Such a thread is always good to read.
The comment about novelty is pertinent to me. As an older forumite, I could easily have slipped into a conservative drinking pattern, with plenty of Bordeaux and Burgundy in the cellar to drink. Yet as new regions have upped their game in the last two decades, I just can't keep up with the excitement. Everyone knows I'm pretty passionate about Austria, and have strong Jura attachments (which go back to the 1980s), but I am currently having a passionate fling with Spain. There's also no doubt that so-called natural wine has introduced me to some fabulous taste experiences too. My drinking has been reinvigorated. I'm thrilled it has.
I don't like Burgundy any less, but at current prices I see no reason to buy much, except from the half dozen producers I still try to follow, none of whom are massively expensive.
I do have to rise to Alex's bait. Alex, we Brits and Americans are always proclaiming to the world that we are the best. Best armed forces, best universities, best legal systems, best democracies. Outsiders laugh at our ignorance and growl at our arrogance. I do enjoy Bordeaux of all types, but I do think it is mere arrogance to say Bordeaux is the best (remember, quality and price do not go hand in hand). As someone said on a record I bought recently, (paraphrasing) "truth is an individual calculation, so, as we all have different perspectives, there isn't one single truth, is there" (anyone name the record on which these are the opening words?).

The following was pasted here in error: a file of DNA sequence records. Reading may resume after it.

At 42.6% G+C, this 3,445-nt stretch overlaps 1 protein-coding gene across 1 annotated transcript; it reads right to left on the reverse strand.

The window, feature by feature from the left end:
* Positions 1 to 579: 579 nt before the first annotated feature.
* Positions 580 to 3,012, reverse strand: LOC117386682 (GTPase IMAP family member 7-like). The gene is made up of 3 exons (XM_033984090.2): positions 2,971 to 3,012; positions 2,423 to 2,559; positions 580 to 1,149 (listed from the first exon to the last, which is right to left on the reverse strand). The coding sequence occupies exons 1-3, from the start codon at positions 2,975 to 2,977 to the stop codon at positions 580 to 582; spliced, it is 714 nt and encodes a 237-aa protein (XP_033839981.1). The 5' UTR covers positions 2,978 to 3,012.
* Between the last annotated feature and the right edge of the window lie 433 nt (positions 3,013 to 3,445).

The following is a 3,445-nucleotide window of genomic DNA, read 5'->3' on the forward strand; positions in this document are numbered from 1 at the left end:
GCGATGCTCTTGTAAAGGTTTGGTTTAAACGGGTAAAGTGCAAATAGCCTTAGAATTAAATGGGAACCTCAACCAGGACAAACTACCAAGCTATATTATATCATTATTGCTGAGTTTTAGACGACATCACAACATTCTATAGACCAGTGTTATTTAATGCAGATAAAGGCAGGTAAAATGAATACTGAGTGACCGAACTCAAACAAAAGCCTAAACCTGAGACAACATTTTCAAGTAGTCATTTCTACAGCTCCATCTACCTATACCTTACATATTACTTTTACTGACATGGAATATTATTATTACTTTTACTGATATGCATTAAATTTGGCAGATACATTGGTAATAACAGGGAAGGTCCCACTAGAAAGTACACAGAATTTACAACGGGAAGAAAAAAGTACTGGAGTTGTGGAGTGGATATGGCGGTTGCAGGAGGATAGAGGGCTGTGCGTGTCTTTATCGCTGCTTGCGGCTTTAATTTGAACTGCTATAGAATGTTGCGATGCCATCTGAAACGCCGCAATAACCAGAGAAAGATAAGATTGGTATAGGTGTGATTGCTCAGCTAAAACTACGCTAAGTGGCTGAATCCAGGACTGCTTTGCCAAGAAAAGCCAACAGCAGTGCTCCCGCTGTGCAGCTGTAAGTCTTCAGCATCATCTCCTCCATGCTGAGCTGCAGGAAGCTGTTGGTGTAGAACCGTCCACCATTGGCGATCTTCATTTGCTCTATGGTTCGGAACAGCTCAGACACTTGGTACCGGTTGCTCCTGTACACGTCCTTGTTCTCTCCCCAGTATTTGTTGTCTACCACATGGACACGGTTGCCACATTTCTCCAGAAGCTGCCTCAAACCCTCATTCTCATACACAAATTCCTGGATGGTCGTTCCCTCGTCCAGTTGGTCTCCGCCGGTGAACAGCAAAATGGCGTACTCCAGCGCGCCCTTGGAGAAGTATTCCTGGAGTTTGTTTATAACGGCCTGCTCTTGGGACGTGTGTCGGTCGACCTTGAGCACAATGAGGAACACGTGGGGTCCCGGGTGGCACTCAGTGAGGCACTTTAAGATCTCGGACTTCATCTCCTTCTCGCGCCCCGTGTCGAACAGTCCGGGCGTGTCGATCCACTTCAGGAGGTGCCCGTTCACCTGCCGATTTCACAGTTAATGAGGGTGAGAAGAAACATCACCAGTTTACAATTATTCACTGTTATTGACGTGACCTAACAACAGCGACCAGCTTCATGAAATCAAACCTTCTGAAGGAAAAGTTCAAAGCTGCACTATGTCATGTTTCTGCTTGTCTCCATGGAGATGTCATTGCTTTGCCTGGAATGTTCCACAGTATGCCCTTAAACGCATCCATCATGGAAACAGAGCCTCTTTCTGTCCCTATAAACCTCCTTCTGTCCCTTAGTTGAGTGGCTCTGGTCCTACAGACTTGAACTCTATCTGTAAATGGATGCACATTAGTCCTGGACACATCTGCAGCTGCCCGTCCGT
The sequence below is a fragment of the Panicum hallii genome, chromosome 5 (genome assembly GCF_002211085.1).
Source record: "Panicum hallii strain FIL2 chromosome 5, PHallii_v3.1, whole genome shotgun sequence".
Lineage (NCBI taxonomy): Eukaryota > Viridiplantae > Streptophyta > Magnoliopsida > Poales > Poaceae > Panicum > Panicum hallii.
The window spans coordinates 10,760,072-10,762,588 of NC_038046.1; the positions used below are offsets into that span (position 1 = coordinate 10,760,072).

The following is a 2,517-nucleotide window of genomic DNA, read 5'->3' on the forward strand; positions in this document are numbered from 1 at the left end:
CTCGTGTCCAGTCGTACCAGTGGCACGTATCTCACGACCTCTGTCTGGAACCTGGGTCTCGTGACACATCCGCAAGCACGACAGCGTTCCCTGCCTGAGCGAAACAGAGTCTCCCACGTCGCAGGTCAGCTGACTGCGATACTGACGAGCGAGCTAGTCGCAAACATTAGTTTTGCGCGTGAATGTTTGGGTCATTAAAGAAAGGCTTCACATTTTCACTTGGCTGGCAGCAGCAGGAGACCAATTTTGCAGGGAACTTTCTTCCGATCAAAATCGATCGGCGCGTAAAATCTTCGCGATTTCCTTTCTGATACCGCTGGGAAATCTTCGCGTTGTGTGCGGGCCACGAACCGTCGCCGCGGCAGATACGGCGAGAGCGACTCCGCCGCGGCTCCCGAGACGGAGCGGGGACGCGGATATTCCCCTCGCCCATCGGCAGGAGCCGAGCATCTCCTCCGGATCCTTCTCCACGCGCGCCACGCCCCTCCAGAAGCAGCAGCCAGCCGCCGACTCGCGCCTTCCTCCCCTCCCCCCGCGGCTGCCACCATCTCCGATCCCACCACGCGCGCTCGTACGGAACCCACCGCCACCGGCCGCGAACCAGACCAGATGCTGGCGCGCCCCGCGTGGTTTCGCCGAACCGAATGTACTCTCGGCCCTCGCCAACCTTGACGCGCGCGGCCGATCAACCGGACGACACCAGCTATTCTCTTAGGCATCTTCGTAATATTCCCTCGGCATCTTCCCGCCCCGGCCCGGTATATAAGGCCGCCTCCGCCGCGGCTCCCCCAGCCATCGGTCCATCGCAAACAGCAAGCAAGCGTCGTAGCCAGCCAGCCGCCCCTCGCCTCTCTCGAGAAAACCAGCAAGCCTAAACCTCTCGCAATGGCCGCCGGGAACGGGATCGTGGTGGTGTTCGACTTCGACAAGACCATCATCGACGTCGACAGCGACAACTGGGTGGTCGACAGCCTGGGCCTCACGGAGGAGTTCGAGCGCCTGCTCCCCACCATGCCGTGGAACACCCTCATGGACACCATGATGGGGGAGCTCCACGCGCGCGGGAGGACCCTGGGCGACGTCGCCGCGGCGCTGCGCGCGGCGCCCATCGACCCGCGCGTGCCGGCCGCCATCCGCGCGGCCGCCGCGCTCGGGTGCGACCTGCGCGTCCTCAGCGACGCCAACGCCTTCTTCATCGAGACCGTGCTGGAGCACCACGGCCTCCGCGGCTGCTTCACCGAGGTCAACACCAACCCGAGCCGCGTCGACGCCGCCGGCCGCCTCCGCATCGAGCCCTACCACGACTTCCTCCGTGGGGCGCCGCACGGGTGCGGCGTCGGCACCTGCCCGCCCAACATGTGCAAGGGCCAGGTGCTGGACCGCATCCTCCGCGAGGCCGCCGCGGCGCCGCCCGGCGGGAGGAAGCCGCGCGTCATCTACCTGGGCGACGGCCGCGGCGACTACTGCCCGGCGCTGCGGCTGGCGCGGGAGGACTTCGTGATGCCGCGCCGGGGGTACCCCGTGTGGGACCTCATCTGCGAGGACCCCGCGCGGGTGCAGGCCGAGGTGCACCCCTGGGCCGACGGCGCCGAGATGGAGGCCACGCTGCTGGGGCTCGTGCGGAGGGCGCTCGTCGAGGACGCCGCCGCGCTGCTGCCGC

What I will say, and this is very personal to me, is that I have visited Burgundy many times (and Bordeaux's regions maybe only half a dozen times). I adore the Burgundian landscape (enjoying walking the vineyard paths), I adore the restaurants in the region, I very much like the towns and villages, and find the vignerons open and welcoming, usually without formality. It appeals to me as a place (although I now prefer to avoid the crowds by visiting from outside the region), in a way that wider Bordeaux doesn't...quite as much. These things do, without doubt, affect my appreciation of the wine. Why else are wine producers so welcoming to wine merchants on trade trips?
It is also true that the wines of the two regions are so different that it seems to me a little like comparing strawberries with pineapples.I like both. They are both fruit, but surely the similarities end there?
As a final observation, I am only one person, but I would say I hear people proclaim Bordeaux is better than Burgundy far more often than I hear Burgundians slagging off Bordeaux. For me, the debate seems very outmoded in this very changed wine world in which we live today.